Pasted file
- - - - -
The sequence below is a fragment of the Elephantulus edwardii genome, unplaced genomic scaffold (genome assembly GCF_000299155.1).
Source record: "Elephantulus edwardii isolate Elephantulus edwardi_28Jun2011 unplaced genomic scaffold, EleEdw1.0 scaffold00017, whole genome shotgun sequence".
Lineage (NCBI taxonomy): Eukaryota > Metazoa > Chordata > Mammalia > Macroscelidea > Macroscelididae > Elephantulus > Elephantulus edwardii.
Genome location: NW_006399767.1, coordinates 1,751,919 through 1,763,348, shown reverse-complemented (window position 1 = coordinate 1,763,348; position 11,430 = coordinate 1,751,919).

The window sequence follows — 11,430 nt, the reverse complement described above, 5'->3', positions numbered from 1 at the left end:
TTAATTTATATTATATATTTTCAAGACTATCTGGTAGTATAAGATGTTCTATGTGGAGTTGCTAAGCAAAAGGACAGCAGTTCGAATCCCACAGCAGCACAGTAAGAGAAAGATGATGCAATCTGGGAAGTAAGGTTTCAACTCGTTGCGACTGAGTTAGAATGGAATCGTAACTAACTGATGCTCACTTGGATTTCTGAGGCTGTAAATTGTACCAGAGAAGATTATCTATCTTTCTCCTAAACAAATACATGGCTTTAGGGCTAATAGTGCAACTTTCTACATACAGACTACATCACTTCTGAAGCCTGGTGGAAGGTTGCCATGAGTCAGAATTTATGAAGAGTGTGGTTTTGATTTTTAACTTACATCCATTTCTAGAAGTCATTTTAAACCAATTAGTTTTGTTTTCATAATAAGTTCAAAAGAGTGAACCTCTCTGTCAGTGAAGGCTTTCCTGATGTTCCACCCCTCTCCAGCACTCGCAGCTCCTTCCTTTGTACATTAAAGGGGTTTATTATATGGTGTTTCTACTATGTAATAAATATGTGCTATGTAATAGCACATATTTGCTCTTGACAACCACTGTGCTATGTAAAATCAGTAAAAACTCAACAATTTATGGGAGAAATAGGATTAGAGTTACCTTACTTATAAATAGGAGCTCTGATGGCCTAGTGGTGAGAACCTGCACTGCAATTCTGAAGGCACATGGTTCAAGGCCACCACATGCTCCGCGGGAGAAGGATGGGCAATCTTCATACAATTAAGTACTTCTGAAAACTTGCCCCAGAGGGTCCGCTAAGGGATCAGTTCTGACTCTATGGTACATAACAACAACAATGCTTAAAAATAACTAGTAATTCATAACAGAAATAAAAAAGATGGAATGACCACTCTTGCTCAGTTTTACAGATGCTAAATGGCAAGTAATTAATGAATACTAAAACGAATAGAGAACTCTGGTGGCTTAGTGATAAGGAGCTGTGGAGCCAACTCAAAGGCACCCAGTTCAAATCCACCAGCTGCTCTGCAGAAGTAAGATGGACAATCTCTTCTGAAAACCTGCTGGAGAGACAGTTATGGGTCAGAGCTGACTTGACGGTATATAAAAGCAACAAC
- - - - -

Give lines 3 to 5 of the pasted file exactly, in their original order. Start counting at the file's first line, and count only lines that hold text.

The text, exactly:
Lineage (NCBI taxonomy): Eukaryota > Metazoa > Chordata > Mammalia > Macroscelidea > Macroscelididae > Elephantulus > Elephantulus edwardii.
Genome location: NW_006399767.1, coordinates 1,751,919 through 1,763,348, shown reverse-complemented (window position 1 = coordinate 1,763,348; position 11,430 = coordinate 1,751,919).

The window sequence follows — 11,430 nt, the reverse complement described above, 5'->3', positions numbered from 1 at the left end: